Although he scarcely touches on the implications of “affirmative action” for Jews, Paul Seabury’s article (p. 38), especially taken in conjunction with Earl Raab’s “Quotas by Any Other Name” in the January COMMENTARY, has persuaded me that the question, Is it good for the Jews?—a question as old, in all probability, as the Jewish Diaspora itself—has not quite reached the end of its ancient career as a useful guide to thought. Yet there was a time in America, not so long ago, when to many of us, perhaps to most American Jews, the question no longer ever occurred: far from being the first, it was more likely to be the last, consideration that sprang to our minds in relation to any event. And if it were ever asked in our presence, or in anything we happened to read, our response was likely to be one of embarrassment or of anger or of contempt—unless of course we were being exquisite, in which case we might be charmed. Is it good for the Jews? The question bespoke a mentality no broader than the horizons of the tribe, and it carried an odor of alien worlds—of the empire of the Hapsburgs and the Russia of the Czars—which had long since crumbled to dust. To the world of the American Jew, to the situation in which he found himself, to the conditions under which he lived, this ridiculously parochial question, redeemed, if it was redeemed, only by its antiquarian appeal, could, we used to think, have no connection at all.

We had cause to feel this way. During the period running from the end of the Second World War to the middle or late 60’s, Jews had no need to ask whether anything was good for the Jews, for the simple and sufficient reason that in America at least almost everything was good for the Jews. Anti-Semitism still existed, mainly on the political Right, but so discredited had it become through its association with the name of Hitler that no one who aspired to respectable status in American public life dared voice anti-Semitic sentiments openly or dared make any use of anti-Semitism in appealing for the support of others. For the penalty was instant banishment from the world of acceptable opinion. Thus, for example, Joe McCarthy, sensitive to the vulnerability of any right-wing movement to accusations of anti-Semitism and fully aware of the damage such accusations could do, went out of his way to appoint two Jews with markedly Jewish names as his chief assistants, while even the more extreme John Birch Society declared that anti-Semites were unwelcome to its ranks and even went so far as to expel members of the Society who were unable to restrain their frisky anti-Semitic passions when writing or speaking in public. Whether or not, then, the actual level of anti-Semitic feeling declined in America, the sheer number of anti-Semitic statements, or indeed of statements hostile to Jews in any way or to any degree, most certainly did decline in the public prints, on the airways, in political speeches, and probably even in private conversation.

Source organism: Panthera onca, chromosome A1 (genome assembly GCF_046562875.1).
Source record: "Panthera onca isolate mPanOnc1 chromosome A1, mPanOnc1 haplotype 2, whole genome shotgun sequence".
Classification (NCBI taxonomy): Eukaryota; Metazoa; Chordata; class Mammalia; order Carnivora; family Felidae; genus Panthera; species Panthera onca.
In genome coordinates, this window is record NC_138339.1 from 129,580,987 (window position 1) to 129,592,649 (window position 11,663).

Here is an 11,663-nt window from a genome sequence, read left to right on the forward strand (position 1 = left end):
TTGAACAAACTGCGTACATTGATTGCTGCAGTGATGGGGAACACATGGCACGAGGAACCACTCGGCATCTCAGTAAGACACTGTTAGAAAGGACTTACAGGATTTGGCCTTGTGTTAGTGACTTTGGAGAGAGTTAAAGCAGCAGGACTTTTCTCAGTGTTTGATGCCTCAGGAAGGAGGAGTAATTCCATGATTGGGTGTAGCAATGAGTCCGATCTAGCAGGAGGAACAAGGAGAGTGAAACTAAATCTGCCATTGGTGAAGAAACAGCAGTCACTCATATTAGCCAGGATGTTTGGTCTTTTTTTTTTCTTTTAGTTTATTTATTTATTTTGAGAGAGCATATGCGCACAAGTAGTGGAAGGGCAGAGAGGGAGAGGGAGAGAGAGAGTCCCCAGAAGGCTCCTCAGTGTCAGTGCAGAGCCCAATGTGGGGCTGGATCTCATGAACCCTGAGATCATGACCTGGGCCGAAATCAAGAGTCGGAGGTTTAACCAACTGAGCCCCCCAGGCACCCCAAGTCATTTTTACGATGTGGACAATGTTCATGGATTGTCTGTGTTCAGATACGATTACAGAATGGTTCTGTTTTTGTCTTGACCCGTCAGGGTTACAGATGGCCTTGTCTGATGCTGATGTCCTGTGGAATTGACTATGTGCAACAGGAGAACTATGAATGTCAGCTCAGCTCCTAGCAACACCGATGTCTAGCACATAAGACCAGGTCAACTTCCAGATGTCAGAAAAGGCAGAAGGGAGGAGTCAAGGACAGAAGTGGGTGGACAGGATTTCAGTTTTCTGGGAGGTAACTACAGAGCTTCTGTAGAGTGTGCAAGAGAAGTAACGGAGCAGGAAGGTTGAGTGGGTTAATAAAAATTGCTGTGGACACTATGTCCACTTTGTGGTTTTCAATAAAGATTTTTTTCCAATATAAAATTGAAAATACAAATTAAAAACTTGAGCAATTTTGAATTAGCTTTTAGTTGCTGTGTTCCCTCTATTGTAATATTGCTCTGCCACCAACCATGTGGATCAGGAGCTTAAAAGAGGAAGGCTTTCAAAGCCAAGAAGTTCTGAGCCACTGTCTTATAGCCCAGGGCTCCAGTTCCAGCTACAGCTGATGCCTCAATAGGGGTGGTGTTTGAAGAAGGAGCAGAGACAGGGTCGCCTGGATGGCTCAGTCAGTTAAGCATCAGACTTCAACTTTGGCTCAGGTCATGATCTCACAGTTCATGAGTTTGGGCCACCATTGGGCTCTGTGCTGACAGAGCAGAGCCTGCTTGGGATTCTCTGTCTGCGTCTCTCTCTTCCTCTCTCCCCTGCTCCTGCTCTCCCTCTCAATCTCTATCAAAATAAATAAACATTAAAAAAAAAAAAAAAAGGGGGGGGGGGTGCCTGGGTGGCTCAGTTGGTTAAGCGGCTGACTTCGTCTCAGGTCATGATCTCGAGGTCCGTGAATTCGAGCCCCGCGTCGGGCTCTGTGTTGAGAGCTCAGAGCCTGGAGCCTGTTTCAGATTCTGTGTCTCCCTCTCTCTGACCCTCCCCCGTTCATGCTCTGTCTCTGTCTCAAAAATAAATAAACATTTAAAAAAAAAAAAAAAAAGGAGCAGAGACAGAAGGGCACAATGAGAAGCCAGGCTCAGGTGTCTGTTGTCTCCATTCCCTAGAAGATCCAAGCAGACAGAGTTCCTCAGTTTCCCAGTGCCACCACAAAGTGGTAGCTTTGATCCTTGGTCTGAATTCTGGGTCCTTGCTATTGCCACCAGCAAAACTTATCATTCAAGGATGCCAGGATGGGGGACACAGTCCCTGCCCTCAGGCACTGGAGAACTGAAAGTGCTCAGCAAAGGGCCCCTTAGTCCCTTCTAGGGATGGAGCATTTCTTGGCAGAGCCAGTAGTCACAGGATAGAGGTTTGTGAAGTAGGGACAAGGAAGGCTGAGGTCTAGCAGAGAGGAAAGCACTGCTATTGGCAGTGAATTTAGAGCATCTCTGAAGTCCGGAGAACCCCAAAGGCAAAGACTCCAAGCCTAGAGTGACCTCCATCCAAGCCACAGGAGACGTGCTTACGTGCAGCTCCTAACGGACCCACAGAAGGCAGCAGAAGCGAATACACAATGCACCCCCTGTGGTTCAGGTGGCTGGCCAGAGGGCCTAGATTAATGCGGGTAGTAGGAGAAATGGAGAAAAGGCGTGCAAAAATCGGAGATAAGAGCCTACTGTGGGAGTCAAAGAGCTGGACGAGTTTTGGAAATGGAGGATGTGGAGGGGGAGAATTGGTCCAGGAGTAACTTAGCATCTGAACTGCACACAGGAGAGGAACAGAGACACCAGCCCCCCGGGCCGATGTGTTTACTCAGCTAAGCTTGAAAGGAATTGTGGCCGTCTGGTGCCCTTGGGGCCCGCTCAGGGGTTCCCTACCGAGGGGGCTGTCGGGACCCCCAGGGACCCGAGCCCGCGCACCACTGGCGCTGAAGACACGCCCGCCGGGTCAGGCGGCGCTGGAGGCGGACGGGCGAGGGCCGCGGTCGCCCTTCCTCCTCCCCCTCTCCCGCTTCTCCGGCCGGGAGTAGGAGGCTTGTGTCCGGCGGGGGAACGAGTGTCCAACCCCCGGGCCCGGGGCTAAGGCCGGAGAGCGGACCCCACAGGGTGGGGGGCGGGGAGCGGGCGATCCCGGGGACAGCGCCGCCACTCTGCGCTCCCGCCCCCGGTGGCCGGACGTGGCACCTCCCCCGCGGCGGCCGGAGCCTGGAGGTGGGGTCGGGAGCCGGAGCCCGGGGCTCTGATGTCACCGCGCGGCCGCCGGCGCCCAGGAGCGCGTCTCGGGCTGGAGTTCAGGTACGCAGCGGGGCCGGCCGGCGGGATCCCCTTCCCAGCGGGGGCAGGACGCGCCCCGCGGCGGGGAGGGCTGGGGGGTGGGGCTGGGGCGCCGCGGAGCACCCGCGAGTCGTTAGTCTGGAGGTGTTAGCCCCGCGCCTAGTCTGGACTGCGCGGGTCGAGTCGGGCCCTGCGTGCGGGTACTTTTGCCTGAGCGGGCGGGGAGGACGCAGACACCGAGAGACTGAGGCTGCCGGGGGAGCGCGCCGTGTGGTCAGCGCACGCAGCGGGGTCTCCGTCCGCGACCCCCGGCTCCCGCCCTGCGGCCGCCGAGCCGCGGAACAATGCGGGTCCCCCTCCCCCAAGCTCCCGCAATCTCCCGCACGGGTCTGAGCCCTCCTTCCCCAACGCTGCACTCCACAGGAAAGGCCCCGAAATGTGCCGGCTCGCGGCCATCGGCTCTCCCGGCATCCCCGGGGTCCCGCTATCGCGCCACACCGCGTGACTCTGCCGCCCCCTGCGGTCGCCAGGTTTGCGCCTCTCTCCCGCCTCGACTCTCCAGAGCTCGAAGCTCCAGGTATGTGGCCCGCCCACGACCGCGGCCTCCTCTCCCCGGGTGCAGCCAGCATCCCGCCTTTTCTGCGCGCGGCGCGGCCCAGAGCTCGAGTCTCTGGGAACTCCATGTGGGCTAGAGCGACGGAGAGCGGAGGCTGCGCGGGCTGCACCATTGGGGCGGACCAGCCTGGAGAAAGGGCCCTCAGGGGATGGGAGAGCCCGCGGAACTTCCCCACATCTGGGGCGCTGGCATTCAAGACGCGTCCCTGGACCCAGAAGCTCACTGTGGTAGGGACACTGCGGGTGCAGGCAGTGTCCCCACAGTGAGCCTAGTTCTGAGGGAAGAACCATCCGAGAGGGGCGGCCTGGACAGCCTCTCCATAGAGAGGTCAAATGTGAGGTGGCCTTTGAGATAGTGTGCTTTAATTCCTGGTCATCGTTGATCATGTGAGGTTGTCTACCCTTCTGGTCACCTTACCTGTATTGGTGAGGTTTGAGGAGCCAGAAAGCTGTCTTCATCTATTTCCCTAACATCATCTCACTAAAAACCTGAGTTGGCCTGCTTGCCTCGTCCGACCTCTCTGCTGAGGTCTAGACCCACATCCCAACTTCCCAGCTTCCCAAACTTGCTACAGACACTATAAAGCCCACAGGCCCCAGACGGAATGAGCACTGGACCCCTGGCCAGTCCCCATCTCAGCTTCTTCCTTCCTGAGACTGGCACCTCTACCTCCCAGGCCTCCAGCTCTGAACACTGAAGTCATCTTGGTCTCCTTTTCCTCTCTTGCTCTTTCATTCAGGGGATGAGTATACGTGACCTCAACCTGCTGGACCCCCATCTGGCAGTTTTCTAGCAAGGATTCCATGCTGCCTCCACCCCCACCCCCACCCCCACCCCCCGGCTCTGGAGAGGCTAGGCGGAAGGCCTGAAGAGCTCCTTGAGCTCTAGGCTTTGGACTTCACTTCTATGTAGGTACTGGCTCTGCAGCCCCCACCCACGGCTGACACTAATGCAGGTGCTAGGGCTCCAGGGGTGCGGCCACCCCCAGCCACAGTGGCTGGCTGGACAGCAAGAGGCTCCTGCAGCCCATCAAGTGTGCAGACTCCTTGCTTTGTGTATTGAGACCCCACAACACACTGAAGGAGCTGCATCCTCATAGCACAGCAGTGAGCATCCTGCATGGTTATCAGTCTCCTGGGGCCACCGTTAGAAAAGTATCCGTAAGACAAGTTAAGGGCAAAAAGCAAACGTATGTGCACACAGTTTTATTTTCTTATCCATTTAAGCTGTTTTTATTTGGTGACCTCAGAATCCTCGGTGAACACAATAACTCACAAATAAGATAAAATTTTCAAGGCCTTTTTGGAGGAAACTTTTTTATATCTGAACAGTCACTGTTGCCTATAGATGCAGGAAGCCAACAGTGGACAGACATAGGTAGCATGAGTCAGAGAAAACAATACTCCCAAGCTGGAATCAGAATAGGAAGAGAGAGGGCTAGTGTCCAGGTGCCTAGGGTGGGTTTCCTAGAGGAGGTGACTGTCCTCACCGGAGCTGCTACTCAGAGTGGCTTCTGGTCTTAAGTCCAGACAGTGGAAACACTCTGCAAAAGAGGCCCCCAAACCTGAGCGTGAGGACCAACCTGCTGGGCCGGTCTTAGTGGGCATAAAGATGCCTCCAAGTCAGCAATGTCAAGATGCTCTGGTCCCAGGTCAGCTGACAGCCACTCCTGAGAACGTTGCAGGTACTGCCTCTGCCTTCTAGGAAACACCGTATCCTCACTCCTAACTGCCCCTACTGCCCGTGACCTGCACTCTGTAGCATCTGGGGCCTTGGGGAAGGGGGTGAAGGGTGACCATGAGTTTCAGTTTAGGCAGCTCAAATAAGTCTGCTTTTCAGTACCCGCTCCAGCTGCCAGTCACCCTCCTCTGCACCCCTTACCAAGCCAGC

Along with this decline in the open expression of anti-Semitic sentiments and ideas went a precipitous decline in discriminatory practices against Jews. Pockets of discrimination continued, of course, to exist. There were areas in which Jews were prevented from buying homes; there were cooperative apartment buildings—even in New York!—from which Jews were more or less openly barred. There were resorts and private social clubs to which Jews were not admitted. There were business enterprises which kept Jews out of the executive suite. But between 1945 and 1965 most of these practices became illegal, and if this did not cause them to disappear entirely, it certainly made them harder to follow and easier to fight where the will to fight was aroused.